On Thursday, September 27, 2012 3:02:52 PM UTC-4, Brent wrote:
> On 9/27/2012 8:06 AM, Craig Weinberg wrote:
> On Thursday, September 27, 2012 12:32:38 AM UTC-4, Brent wrote:
>> On 9/26/2012 9:27 PM, Stephen P. King wrote:
>> On 9/27/2012 12:19 AM, Stathis Papaioannou wrote:
>> On Thu, Sep 27, 2012 at 2:01 PM, Craig Weinberg <whats...@gmail.com>wrote:
>> The problem is the assumption that they can only be one thing if they
>> the other. This kind of dualism is a prejudice of a particular phase of
>> scientific development that is overdue for reconciliation. By framing it
>> 'understandable vs mysterious' instead of public-spatial vs
>> private-temporal, we close off all possibility for progress. Do you think
>> that I don't know how effective the reductionist approach has been for
>> Western Civilization? The Catholic Church was deemed equally effective
>> during Galileo's time. You misunderstand my perspective and assume that I
>> talking about some new force outside of physics when what I am doing is
>> showing a way of integrating the obvious conditions of our experience
>> I think that realizing that cells are also our sub-personal experiences
>> will be the next two centuries of biological science.
>> But where do you get the idea that replacing a part of a cell with an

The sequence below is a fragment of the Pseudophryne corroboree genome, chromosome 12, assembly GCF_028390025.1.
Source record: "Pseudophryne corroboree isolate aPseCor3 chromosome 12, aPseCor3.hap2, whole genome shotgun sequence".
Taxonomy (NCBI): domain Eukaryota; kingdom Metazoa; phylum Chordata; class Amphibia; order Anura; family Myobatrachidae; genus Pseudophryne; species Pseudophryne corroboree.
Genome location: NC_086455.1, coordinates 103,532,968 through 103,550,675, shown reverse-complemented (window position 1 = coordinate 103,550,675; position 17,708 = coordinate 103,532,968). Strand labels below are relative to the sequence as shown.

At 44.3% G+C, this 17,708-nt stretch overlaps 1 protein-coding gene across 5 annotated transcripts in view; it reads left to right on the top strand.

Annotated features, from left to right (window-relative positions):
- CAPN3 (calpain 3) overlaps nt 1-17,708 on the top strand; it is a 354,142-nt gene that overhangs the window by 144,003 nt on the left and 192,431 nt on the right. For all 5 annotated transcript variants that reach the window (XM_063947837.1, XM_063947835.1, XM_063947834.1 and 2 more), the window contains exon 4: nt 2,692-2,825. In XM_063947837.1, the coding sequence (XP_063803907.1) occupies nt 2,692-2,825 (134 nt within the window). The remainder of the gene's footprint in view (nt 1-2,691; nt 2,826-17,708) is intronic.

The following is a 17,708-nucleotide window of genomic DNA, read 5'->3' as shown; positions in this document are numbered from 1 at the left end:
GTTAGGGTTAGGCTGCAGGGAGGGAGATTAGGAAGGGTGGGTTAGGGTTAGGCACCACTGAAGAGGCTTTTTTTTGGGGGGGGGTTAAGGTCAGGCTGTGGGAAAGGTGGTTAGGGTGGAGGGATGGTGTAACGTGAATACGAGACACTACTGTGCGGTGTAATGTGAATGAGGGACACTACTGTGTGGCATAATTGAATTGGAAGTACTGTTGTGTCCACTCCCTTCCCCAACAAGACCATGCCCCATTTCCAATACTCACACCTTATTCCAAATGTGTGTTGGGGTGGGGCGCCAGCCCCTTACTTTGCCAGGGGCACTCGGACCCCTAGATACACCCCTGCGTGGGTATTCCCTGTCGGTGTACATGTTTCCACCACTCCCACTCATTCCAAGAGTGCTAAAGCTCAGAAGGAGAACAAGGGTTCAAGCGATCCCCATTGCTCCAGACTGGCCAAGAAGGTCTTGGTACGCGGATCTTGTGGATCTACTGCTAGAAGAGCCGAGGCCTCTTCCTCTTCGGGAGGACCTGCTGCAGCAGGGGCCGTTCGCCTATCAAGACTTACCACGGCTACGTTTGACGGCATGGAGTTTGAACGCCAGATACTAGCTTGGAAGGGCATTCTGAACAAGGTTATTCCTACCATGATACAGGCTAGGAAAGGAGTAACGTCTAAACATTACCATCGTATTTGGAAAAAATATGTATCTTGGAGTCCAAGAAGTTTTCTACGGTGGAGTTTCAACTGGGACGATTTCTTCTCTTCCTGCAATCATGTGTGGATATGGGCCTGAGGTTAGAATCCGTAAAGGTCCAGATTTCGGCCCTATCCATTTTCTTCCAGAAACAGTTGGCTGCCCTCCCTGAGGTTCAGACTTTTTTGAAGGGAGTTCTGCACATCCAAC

>> equivalent part will make a difference to the cell? You're speculating
>> that there is some special thing going on in cells that only you know
>> about and that has never been observed in centuries of laboratory
>> research. Isn't that a little bit arrogant?
>> No, Stathis,
>> Craig is pointing out that functions are not separable in the real
>> world. Nature does not build things in a gears and spring method, every
>> part of a cell is an integral part of a whole. If we are to replicate the
>> function of a cell exactly we must literally replicate all aspects of a
>> cell, or else we are making something completely different.
>> And you know this...how?
> Because of mortality and morbidity. Cells die. Bodies die. They cannot be
> revived, even with formaldehyde and electricity. If you cut a rat in half
> and then meticulously sew it back together, you still have two parts of a
> dead rat. We know from our own experience as well - we can't replace our
> youth with an equivalent part. Quantum wave functions may not seem to care
> whether time runs forward or backward, but experience does. We can't take
> out a part of a story and expect it to make sense in the same way, just as
> we can't replace words in a sentence and have it make sense in the exact
> same way. Interchangeability is not a given.
> Neither is non-interchanability. Rats can have their cells modified to
> produce luceferin, so they glow in the dark. But they are still
> functioning rats. Rats can have genes removed and still reproduce and be
> functioning rats (that's why we know there is some 'junk' DNA). Your logic
> is a little screwed up: X can't be interchanged with Y, doesn't imply
> ~Ex(x can be interchanged wiht Y).
A glow in the dark rat may seem like a functioning rat to you, but probably
wouldn't be much good for avoiding nocturnal predators from the rat's
perspective. I understand your point though, and I never intended to claim
that living cells cannot be tampered with in any way, I only say that I
think that the particular significance of the irreversibility of death and
the potential for a quality of dread or grief associated with it is not
reproducible in the inorganic world.
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